Use this information to find out what permits and/or information is necessary to travel on the various off highway areas in Arizona.
If you don't want to read through all of this, use the following link to find the area you're interested in and basic info.
The following info will give you a breakdown on the various organizations you may need to contact to gain either permission or permits for OHV areas.
Land Management Organizations
Arizona Trust Land
This is privately owned land that is managed by the State Land Department. It is not public land and a special permit is required to camp, hike, or otherwise travel on these areas where permitted to do so.
You can see the leased land areas in this interactive map (blue boxes), as an example many areas up in the "table mesa" area are ATL areas.
The permit costs $15 per year for an individual, details here:
BUREAU OF LAND MANAGEMENT
BLM Arizona administers 12.2 million surface acres of public lands, along with another 17.5 million subsurface acres within the state. Field Offices throughout the state provide on-the-ground field management: Arizona Strip, Hassayampa, Kingman, Lake Havasu, Lower Sonoran, Safford, Tucson and Yuma. Arizona BLM management, coordination and direction come from the Arizona State Office.
Here is the info on areas that BLM specifically manages for recreational vehicles (includes info on El Camino Del Diablo). Fees and permits vary depending on location.
While several tribes provide excellent recreational opportunities, all travel in reservations is restricted to public roads unless you have a permit from the particular tribe.
If you plan on traveling in a particular Indian reservation *outside of standard freeway travel* you should contact the appropriate tribe representative to find out their regulations concerning off highway travel. Here's a few links to get you started.
Tribes of Arizona
You can find several links directly to a particular tribe here:
US National Forest
National forest areas may all have their own permits and restrictions as well. You can read about each forest in Arizona below. Some forest areas require permits for travel and/or camping and some do not. These are also great resources for finding closures and current conditions in those areas.
Apache-Sitgreaves National Forest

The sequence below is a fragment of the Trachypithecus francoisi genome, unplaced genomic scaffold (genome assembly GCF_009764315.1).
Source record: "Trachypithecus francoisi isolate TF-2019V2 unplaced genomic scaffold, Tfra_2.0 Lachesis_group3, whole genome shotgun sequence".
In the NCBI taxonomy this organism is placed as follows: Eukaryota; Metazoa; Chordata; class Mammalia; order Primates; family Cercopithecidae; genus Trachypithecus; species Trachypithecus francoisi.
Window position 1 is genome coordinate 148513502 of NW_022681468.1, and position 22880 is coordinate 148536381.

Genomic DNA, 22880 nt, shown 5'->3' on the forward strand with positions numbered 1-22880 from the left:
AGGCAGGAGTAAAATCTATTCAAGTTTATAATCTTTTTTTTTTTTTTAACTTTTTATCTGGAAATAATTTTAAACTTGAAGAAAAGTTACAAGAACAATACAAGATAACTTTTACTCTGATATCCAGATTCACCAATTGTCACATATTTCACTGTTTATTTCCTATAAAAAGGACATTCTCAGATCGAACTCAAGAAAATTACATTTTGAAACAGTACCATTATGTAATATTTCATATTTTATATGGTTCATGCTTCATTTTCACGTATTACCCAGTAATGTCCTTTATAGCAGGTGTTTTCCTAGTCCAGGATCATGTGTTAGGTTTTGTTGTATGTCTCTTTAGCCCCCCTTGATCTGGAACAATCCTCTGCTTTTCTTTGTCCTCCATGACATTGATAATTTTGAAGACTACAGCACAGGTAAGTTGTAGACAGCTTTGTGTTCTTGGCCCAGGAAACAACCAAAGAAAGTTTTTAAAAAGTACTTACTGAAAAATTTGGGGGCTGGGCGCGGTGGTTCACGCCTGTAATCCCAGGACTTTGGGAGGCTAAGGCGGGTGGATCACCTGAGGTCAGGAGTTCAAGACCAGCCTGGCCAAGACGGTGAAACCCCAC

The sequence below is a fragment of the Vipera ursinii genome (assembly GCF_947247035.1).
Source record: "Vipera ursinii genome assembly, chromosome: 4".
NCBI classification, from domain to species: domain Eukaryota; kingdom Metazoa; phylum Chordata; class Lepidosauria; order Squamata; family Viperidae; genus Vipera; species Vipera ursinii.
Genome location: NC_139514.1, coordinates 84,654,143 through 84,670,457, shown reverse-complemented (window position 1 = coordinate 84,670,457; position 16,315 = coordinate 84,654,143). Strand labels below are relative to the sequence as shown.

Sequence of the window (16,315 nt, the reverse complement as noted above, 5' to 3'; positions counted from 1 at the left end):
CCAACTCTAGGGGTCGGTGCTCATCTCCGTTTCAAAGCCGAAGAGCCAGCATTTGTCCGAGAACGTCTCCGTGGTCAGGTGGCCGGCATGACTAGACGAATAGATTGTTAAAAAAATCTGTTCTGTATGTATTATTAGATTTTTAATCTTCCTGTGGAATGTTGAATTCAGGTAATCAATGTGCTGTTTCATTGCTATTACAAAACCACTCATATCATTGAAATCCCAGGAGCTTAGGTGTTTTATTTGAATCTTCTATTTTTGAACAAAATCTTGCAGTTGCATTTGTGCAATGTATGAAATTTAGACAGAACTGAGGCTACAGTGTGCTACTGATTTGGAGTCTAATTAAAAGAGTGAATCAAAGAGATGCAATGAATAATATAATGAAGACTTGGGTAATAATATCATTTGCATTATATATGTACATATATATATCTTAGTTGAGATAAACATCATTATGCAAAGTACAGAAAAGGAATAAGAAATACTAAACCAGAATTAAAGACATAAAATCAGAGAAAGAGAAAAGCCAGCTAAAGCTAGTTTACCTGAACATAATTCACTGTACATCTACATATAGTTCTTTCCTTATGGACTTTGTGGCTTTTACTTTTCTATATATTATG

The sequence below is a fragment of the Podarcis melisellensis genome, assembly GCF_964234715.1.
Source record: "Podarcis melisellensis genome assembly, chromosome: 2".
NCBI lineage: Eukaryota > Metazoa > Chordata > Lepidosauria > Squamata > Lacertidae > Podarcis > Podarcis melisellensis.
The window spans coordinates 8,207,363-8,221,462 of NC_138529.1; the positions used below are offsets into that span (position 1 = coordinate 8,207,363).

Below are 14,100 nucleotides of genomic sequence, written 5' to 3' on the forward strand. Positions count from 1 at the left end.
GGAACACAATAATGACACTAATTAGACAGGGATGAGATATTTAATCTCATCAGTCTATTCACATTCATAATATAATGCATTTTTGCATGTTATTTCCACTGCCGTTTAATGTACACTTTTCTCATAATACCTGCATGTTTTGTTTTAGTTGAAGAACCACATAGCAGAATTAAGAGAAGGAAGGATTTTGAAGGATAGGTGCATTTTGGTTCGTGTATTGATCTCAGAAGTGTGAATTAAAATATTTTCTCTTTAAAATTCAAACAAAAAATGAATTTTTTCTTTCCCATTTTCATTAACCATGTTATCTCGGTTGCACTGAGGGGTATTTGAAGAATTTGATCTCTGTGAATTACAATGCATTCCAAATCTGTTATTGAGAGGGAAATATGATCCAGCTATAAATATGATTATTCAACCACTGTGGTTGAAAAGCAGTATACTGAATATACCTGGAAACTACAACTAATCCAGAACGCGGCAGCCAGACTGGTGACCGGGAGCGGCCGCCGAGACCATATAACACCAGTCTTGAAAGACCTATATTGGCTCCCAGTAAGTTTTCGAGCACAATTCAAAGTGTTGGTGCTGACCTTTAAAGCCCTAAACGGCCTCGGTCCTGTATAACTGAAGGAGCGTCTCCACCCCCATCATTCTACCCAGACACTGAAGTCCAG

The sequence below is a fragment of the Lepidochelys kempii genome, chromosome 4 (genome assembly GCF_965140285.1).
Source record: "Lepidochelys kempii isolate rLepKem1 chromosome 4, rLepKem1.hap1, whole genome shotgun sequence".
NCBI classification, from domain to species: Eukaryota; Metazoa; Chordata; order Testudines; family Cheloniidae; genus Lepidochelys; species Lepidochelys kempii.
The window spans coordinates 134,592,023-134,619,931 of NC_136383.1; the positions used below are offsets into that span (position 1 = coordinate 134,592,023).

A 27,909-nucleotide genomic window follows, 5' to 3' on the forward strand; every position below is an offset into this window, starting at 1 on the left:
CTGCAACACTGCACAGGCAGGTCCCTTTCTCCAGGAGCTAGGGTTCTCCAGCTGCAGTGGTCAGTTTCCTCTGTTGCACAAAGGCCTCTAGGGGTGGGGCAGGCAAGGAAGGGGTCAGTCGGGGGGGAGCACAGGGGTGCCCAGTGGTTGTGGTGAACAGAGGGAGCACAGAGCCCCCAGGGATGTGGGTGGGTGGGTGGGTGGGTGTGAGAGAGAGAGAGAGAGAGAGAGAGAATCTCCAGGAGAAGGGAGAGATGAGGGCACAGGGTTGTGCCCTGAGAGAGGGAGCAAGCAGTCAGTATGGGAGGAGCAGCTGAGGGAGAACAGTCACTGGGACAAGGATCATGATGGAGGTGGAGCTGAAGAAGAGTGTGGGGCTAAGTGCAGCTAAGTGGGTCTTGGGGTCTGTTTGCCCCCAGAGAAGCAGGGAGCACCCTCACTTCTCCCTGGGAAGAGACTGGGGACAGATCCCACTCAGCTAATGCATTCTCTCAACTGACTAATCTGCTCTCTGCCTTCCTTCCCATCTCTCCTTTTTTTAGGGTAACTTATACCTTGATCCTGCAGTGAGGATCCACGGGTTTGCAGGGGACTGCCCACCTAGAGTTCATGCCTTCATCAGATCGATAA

Coconino National Forest
Coronado National Forest
Kaibab National Forest
Prescott National Forest
Tonto National Forest
Various other links
Arizona Game and Fish
The AZG&F also provides information on several OHV areas that may be useful, but doesn't appear to actually be responsible for permits or restriction where travel is concerned.
You can read about most of the areas in Arizona that the AZG&F is involved in here:
Maracopa gov site
Cypher linked to another good info site that gives a map of many popular OHV areas and information on those areas. This is a GREAT map to help figure out who manages the particular land you want to travel on.
Public, State and Tribal Land in Arizona: 82.4% of total land base
Federal: 42.2 %--Primarily National Park Service, Fish and Wildlife Service, and Bureau of Land Management, which are all part of the U.S. Department of the Interior; and the Forest Service, which is part of the U.S. Department of Agriculture.
State: 12.8%--State Land Department (State Parks and Game and Fish Department also manage a small percentage of state lands). The 9.4 million acres of State Trust land were granted to Arizona by the federal government when Arizona became a state. Managed by the State Land Department, State Trust land is not considered public land and must be used to generate revenue to fund public schools, universities and other state institutions. A recreation permit is required for any activity on State Trust land.
Tribal: 27.4%--21 Indian Reservations, contact individual tribes before recreating on reservation lands; many require a permit.
Private: 17.6%--Permission of the landowner is required to use privately owned lands
more?!? this is what I've come up with so far.